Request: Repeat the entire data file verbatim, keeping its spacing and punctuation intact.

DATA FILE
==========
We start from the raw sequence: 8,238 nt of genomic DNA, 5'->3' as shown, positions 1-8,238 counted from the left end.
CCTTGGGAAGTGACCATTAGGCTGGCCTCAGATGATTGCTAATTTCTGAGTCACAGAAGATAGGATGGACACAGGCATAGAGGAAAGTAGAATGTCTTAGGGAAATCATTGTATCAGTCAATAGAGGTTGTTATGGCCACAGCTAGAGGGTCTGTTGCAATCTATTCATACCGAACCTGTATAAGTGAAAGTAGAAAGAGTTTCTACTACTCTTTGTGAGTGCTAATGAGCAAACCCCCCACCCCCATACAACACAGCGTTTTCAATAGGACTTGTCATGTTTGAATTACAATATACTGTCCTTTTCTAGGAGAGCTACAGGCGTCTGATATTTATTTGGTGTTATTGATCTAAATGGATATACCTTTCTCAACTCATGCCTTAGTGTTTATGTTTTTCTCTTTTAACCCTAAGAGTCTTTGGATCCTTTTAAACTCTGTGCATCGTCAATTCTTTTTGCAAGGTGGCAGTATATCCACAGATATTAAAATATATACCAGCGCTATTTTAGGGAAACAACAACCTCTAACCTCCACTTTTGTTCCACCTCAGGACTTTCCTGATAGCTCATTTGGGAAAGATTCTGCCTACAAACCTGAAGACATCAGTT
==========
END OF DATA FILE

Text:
We start from the raw sequence: 8,238 nt of genomic DNA, 5'->3' as shown, positions 1-8,238 counted from the left end.
CCTTGGGAAGTGACCATTAGGCTGGCCTCAGATGATTGCTAATTTCTGAGTCACAGAAGATAGGATGGACACAGGCATAGAGGAAAGTAGAATGTCTTAGGGAAATCATTGTATCAGTCAATAGAGGTTGTTATGGCCACAGCTAGAGGGTCTGTTGCAATCTATTCATACCGAACCTGTATAAGTGAAAGTAGAAAGAGTTTCTACTACTCTTTGTGAGTGCTAATGAGCAAACCCCCCACCCCCATACAACACAGCGTTTTCAATAGGACTTGTCATGTTTGAATTACAATATACTGTCCTTTTCTAGGAGAGCTACAGGCGTCTGATATTTATTTGGTGTTATTGATCTAAATGGATATACCTTTCTCAACTCATGCCTTAGTGTTTATGTTTTTCTCTTTTAACCCTAAGAGTCTTTGGATCCTTTTAAACTCTGTGCATCGTCAATTCTTTTTGCAAGGTGGCAGTATATCCACAGATATTAAAATATATACCAGCGCTATTTTAGGGAAACAACAACCTCTAACCTCCACTTTTGTTCCACCTCAGGACTTTCCTGATAGCTCATTTGGGAAAGATTCTGCCTACAAACCTGAAGACATCAGTT